UK firms now owe local councils nearly £2.5bn in unpaid business rates, according to new analysis, as the national debt crisis swells.
Countless firms have seen their debt climb higher over the pandemic period, with many businesses stifled by restrictions and forced to shut their doors for several months.
As relief, the government has offered retail, leisure and hospitality companies a business rates holiday, which will last until March 2022.
However, analysis by real estate advisory group Altus has found that rates arrears have increased despite the government’s financial support measures.
From firms not eligible for the holiday, local councils raked in £14.88bn in business rates in the year to 31 March 2021.
Altus said that the figures revealed £1.18bn in rates arrears that have accumulated over the year, taking total rates debt, including arrears from previous years, to £2.49bn.
The looming debt burden is expected to knock office operators and industrial firms particularly – firms that still have to pay full business rates but have been knocked heavily by Covid-19.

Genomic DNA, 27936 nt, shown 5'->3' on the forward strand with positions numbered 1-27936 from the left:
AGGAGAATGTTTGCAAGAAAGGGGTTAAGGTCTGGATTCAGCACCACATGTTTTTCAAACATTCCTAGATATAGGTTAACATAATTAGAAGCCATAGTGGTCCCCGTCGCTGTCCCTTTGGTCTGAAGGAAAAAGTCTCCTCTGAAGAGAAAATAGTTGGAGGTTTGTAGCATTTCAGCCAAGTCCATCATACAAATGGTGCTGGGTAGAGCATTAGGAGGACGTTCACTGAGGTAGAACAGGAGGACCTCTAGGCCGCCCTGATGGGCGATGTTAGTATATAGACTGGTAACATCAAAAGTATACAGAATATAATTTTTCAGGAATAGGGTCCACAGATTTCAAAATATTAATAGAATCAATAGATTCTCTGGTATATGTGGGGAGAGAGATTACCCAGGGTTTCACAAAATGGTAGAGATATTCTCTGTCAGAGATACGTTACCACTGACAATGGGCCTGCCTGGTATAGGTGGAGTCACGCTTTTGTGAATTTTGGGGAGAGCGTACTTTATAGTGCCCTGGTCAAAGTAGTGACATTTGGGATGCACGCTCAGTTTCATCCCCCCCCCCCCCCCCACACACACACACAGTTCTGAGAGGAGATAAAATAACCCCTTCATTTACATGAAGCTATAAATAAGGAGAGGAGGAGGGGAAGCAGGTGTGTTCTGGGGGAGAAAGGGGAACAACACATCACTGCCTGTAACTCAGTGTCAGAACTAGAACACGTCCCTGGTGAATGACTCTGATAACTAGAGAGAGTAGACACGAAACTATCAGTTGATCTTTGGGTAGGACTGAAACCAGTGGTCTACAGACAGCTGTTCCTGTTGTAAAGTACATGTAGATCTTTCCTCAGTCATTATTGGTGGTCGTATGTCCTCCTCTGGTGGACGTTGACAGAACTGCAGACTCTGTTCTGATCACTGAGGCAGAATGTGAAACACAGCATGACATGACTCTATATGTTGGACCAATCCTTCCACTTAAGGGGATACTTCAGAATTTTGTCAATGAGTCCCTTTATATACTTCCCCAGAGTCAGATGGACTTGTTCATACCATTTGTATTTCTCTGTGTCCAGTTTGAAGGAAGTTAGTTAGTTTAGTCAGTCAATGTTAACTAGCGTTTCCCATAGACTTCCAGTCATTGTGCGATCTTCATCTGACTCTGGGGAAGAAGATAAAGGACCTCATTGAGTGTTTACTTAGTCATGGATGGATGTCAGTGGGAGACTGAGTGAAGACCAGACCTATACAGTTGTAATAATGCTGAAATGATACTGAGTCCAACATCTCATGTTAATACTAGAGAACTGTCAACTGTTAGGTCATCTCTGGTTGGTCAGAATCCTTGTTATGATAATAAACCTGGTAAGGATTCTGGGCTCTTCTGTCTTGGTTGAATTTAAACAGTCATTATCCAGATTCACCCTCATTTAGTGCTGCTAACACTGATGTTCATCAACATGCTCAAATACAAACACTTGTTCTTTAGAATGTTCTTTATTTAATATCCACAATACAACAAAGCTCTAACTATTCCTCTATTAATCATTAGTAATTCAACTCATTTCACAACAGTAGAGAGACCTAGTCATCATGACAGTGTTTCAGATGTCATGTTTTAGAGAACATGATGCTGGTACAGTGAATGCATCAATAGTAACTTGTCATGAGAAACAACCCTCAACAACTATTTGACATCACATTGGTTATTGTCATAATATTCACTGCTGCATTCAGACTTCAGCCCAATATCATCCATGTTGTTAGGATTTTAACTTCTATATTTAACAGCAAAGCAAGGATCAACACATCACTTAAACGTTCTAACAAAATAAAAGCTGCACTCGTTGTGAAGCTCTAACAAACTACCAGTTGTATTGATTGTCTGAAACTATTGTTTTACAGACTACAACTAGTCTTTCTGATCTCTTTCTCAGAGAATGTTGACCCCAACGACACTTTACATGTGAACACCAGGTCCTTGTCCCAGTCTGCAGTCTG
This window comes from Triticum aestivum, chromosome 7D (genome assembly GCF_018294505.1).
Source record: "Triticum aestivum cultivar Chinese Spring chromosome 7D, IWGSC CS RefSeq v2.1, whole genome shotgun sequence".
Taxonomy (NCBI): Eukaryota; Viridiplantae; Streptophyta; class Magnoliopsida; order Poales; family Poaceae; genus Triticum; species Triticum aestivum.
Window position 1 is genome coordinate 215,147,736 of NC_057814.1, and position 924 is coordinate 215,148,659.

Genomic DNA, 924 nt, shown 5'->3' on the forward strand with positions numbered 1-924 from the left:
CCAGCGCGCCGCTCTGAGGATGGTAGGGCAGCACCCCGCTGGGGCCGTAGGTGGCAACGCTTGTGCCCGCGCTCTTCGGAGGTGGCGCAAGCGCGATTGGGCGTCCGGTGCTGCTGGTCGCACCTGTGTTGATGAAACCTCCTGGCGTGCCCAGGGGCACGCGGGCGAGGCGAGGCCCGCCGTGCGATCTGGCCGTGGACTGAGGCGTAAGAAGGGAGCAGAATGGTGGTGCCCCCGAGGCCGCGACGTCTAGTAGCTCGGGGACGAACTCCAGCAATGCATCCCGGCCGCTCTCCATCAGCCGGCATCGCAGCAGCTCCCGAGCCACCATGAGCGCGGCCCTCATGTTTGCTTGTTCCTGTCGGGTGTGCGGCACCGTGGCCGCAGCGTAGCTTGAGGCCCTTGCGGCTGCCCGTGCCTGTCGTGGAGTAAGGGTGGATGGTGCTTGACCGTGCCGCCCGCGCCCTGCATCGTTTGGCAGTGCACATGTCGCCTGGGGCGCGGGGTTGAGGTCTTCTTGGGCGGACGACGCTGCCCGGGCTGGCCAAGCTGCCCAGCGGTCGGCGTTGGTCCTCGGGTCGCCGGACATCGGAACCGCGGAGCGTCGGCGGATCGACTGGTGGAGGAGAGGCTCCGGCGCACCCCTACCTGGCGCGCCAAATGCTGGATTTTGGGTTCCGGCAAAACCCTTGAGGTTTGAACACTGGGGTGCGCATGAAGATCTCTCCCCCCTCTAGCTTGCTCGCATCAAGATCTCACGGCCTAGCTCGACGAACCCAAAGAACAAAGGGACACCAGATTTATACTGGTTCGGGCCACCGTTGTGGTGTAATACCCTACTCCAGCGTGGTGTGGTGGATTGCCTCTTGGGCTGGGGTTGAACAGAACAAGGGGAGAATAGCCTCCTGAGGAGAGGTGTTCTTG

The business rates debt adds on to the over £5bn in rent debt arrears, which has hit hospitality and retail businesses hard.
Business rates appeals
The new figures come as MPs prepare are set to debate coronavirus-related business rates appeals legislation in parliament today.
UK president of property tax at Altus, Robert Hayton, said: “Removing the appeal right from firms is a crushing blow to business.
“The replacement scheme is wholly inadequate – it won’t deliver enough support quickly enough and will exclude those firms still trading under restrictions.
“This Bill threatens the post-pandemic recovery and undermines the whole rating system.”